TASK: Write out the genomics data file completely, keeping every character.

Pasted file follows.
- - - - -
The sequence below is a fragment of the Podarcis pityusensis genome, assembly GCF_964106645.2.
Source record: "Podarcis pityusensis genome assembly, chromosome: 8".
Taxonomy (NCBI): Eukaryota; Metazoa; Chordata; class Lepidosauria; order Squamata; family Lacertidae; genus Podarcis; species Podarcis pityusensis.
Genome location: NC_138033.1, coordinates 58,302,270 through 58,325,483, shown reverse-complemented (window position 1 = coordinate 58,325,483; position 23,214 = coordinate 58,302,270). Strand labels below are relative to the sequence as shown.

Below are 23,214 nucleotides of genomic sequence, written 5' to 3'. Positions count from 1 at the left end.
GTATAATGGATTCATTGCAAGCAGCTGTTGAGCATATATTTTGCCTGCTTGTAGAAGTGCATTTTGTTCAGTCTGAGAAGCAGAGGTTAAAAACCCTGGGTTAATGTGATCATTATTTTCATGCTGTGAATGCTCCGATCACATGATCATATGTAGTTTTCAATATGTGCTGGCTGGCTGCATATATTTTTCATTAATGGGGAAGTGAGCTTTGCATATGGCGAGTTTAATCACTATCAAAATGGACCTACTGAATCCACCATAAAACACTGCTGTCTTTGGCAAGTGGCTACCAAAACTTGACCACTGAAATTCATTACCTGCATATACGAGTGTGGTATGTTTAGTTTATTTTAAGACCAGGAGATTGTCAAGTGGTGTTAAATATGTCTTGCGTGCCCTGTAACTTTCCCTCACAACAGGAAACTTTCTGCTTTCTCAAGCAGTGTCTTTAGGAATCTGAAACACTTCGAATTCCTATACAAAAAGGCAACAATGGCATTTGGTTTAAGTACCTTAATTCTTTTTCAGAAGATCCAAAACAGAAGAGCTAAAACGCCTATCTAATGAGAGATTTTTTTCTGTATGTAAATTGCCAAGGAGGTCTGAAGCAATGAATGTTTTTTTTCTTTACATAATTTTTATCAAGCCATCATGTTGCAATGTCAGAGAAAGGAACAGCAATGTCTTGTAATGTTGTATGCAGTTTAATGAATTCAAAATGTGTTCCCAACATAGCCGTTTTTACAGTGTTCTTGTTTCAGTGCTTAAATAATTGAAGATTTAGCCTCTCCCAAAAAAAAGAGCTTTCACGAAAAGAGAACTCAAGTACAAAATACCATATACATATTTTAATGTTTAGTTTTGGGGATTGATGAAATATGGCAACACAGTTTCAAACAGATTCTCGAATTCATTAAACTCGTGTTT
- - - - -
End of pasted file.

The sequence below is a fragment of the Podarcis pityusensis genome, assembly GCF_964106645.2.
Source record: "Podarcis pityusensis genome assembly, chromosome: 8".
Taxonomy (NCBI): Eukaryota; Metazoa; Chordata; class Lepidosauria; order Squamata; family Lacertidae; genus Podarcis; species Podarcis pityusensis.
Genome location: NC_138033.1, coordinates 58,302,270 through 58,325,483, shown reverse-complemented (window position 1 = coordinate 58,325,483; position 23,214 = coordinate 58,302,270). Strand labels below are relative to the sequence as shown.

Below are 23,214 nucleotides of genomic sequence, written 5' to 3'. Positions count from 1 at the left end.
GTATAATGGATTCATTGCAAGCAGCTGTTGAGCATATATTTTGCCTGCTTGTAGAAGTGCATTTTGTTCAGTCTGAGAAGCAGAGGTTAAAAACCCTGGGTTAATGTGATCATTATTTTCATGCTGTGAATGCTCCGATCACATGATCATATGTAGTTTTCAATATGTGCTGGCTGGCTGCATATATTTTTCATTAATGGGGAAGTGAGCTTTGCATATGGCGAGTTTAATCACTATCAAAATGGACCTACTGAATCCACCATAAAACACTGCTGTCTTTGGCAAGTGGCTACCAAAACTTGACCACTGAAATTCATTACCTGCATATACGAGTGTGGTATGTTTAGTTTATTTTAAGACCAGGAGATTGTCAAGTGGTGTTAAATATGTCTTGCGTGCCCTGTAACTTTCCCTCACAACAGGAAACTTTCTGCTTTCTCAAGCAGTGTCTTTAGGAATCTGAAACACTTCGAATTCCTATACAAAAAGGCAACAATGGCATTTGGTTTAAGTACCTTAATTCTTTTTCAGAAGATCCAAAACAGAAGAGCTAAAACGCCTATCTAATGAGAGATTTTTTTCTGTATGTAAATTGCCAAGGAGGTCTGAAGCAATGAATGTTTTTTTTCTTTACATAATTTTTATCAAGCCATCATGTTGCAATGTCAGAGAAAGGAACAGCAATGTCTTGTAATGTTGTATGCAGTTTAATGAATTCAAAATGTGTTCCCAACATAGCCGTTTTTACAGTGTTCTTGTTTCAGTGCTTAAATAATTGAAGATTTAGCCTCTCCCAAAAAAAAGAGCTTTCACGAAAAGAGAACTCAAGTACAAAATACCATATACATATTTTAATGTTTAGTTTTGGGGATTGATGAAATATGGCAACACAGTTTCAAACAGATTCTCGAATTCATTAAACTCGTGTTT